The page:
I feel I’m not explaining myself too well, so bare with me. As I said, this isn’t an easy thing for us to do. And over editing might steal some of the emotion I need to get across.


The way the system has been explained to us is like this: We have been placed on an egg donation list. This was done 18 months ago. We were told we would move further up the list at a quicker rate if we were able to convince/ask/beg people to donate their eggs to the hospital on our behalf. It’s a point system, you see, and the more points you have, the shorter the waiting time, which at the moment, in the UK, is up to 6 years! We were 53rd six months ago, and we’re still 53rd today because there have been no donations of any kind in that time. Obviously the whole waiting scenario would be eradicated if the donor wished to give us the eggs directly but the emotional attachments and headfucks this could cause mean that we feel it’s better for all concerned that this is a no-no. Apparently the waiting list’s length isn’t because of the numbers on it but because of the lack of UK-donated eggs. It turns out that if we were in mainland Europe we would get an egg sorted straight away because they pay to all those willing to donate, which isn’t the case in the UK. We can go abroad for the procedure (we’ve been told by the hospital that they deal with Spain and Cypress and would act as the go-between on our behalf) and it would cost approximately £8000 whereas in the UK it’s going to cost half that much – which would mean we can afford more goes should the first attempt fail. But we would rather not go abroad. It has taken a long time for us to build up trust levels with the hospital and these would not be there anywhere else.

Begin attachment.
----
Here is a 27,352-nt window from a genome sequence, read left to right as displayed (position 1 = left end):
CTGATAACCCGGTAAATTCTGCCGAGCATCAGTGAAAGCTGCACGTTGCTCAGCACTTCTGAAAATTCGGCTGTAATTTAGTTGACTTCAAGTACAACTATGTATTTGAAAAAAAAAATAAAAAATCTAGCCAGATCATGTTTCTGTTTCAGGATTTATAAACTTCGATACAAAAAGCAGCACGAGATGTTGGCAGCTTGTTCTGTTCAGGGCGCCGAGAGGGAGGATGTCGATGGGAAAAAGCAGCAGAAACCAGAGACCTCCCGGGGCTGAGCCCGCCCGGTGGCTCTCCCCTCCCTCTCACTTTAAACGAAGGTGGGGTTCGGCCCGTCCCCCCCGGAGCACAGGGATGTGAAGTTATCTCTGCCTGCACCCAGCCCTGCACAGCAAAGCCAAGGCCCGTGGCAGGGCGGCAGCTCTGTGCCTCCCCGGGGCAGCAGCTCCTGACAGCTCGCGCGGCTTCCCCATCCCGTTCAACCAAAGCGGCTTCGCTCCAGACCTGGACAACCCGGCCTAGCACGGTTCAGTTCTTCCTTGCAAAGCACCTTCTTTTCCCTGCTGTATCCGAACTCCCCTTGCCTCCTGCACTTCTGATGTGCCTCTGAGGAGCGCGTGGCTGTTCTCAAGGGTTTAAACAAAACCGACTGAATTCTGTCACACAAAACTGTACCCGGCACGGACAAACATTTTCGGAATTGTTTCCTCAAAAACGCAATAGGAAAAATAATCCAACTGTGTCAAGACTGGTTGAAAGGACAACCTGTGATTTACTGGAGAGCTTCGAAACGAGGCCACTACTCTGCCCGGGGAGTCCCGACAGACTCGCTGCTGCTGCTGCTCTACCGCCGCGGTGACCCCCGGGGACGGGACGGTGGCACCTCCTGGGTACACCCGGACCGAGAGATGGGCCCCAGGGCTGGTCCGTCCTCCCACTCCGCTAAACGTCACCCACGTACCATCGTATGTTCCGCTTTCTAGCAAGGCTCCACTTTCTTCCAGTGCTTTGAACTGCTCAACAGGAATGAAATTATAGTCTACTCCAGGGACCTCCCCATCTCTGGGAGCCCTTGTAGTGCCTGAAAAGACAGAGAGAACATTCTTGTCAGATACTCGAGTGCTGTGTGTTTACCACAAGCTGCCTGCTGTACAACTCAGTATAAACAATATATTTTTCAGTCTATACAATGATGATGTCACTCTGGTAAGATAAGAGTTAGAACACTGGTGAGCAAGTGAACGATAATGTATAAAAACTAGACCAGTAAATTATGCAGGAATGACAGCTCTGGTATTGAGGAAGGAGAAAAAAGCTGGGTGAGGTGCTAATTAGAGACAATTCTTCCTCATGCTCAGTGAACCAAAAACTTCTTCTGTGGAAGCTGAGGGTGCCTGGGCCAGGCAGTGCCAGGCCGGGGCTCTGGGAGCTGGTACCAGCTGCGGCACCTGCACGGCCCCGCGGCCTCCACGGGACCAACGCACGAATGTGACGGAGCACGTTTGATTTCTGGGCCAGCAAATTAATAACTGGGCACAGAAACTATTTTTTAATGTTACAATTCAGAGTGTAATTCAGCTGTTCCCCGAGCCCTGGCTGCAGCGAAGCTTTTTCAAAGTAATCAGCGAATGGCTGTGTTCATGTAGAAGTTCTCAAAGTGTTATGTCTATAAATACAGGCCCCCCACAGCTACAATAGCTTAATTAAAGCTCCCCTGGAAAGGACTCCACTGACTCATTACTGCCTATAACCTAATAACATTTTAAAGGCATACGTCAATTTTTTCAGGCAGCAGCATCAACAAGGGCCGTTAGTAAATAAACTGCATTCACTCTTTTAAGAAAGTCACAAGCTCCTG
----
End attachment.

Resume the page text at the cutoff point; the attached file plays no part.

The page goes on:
So what we’re asking is this: if you, or someone you know, or the friend of a friend of a friend, feel like you/they can help us with this, please contact us via reply or, if preferred, contact the hospital directly on our behalf. If you wish to do this, you need to speak to either Gill Hathaway or Maureen Richards at the Liverpool Women’s Hospital on 0151 702 4212 and mention our name.


As I’ve said, this is a really difficult thing we are asking of people. We do not expect anything. If no one replies, then no one replies. We will persevere as we always have. My brother’s wife and a friend of Steph’s have both kindly agreed to contact the hospital to discuss things and for this we are and forever will be grateful. We appreciate how big a deal it is. So there will be no animosity from us if people say no or don’t reply. Just understanding because it’s difficult to know how we would feel if being asked ourselves.


Cheers for your time. If you wish to discuss things in more detail, then contact me by reply and we can go talk on a one-to-one basis. If not, then enjoy your day.


Shaun and Steph